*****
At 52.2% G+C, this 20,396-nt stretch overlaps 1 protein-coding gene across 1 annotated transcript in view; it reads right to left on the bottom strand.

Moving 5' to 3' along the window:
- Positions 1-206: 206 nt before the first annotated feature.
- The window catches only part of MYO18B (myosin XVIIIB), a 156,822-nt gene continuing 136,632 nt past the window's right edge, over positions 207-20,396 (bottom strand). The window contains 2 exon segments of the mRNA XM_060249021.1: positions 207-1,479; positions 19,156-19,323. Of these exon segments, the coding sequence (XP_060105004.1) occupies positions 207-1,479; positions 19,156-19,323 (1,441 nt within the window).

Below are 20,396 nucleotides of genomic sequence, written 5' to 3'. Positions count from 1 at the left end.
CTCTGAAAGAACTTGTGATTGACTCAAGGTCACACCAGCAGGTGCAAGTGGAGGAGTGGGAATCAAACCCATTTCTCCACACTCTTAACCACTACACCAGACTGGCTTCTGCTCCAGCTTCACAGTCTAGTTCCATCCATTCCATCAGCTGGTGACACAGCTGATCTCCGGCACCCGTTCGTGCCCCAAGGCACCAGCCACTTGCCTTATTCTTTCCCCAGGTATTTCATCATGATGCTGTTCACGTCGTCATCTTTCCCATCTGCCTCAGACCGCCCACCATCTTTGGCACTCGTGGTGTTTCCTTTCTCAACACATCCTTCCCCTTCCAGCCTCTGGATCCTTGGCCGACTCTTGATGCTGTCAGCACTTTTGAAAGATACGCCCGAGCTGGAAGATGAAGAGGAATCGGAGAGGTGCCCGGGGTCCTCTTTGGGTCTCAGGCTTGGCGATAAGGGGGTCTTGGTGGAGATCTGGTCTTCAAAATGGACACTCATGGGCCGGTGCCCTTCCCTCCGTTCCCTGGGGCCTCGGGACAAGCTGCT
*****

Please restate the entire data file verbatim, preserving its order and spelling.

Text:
At 52.2% G+C, this 20,396-nt stretch overlaps 1 protein-coding gene across 1 annotated transcript in view; it reads right to left on the bottom strand.

Moving 5' to 3' along the window:
- Positions 1-206: 206 nt before the first annotated feature.
- The window catches only part of MYO18B (myosin XVIIIB), a 156,822-nt gene continuing 136,632 nt past the window's right edge, over positions 207-20,396 (bottom strand). The window contains 2 exon segments of the mRNA XM_060249021.1: positions 207-1,479; positions 19,156-19,323. Of these exon segments, the coding sequence (XP_060105004.1) occupies positions 207-1,479; positions 19,156-19,323 (1,441 nt within the window).

Below are 20,396 nucleotides of genomic sequence, written 5' to 3'. Positions count from 1 at the left end.
CTCTGAAAGAACTTGTGATTGACTCAAGGTCACACCAGCAGGTGCAAGTGGAGGAGTGGGAATCAAACCCATTTCTCCACACTCTTAACCACTACACCAGACTGGCTTCTGCTCCAGCTTCACAGTCTAGTTCCATCCATTCCATCAGCTGGTGACACAGCTGATCTCCGGCACCCGTTCGTGCCCCAAGGCACCAGCCACTTGCCTTATTCTTTCCCCAGGTATTTCATCATGATGCTGTTCACGTCGTCATCTTTCCCATCTGCCTCAGACCGCCCACCATCTTTGGCACTCGTGGTGTTTCCTTTCTCAACACATCCTTCCCCTTCCAGCCTCTGGATCCTTGGCCGACTCTTGATGCTGTCAGCACTTTTGAAAGATACGCCCGAGCTGGAAGATGAAGAGGAATCGGAGAGGTGCCCGGGGTCCTCTTTGGGTCTCAGGCTTGGCGATAAGGGGGTCTTGGTGGAGATCTGGTCTTCAAAATGGACACTCATGGGCCGGTGCCCTTCCCTCCGTTCCCTGGGGCCTCGGGACAAGCTGCT